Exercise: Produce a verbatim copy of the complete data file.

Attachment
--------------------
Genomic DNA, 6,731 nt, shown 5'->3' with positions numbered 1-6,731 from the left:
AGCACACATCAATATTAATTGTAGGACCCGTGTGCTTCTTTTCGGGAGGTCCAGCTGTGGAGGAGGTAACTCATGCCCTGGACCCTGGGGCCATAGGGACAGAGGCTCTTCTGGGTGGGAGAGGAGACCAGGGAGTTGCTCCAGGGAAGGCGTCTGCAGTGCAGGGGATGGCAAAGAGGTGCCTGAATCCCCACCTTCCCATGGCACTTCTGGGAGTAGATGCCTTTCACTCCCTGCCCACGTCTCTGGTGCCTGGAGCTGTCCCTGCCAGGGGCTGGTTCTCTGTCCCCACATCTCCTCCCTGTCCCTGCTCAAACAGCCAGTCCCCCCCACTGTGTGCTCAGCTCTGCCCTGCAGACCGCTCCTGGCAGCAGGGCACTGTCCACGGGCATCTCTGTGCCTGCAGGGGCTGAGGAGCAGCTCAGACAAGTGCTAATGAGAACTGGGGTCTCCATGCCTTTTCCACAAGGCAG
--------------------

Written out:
Genomic DNA, 6,731 nt, shown 5'->3' with positions numbered 1-6,731 from the left:
AGCACACATCAATATTAATTGTAGGACCCGTGTGCTTCTTTTCGGGAGGTCCAGCTGTGGAGGAGGTAACTCATGCCCTGGACCCTGGGGCCATAGGGACAGAGGCTCTTCTGGGTGGGAGAGGAGACCAGGGAGTTGCTCCAGGGAAGGCGTCTGCAGTGCAGGGGATGGCAAAGAGGTGCCTGAATCCCCACCTTCCCATGGCACTTCTGGGAGTAGATGCCTTTCACTCCCTGCCCACGTCTCTGGTGCCTGGAGCTGTCCCTGCCAGGGGCTGGTTCTCTGTCCCCACATCTCCTCCCTGTCCCTGCTCAAACAGCCAGTCCCCCCCACTGTGTGCTCAGCTCTGCCCTGCAGACCGCTCCTGGCAGCAGGGCACTGTCCACGGGCATCTCTGTGCCTGCAGGGGCTGAGGAGCAGCTCAGACAAGTGCTAATGAGAACTGGGGTCTCCATGCCTTTTCCACAAGGCAG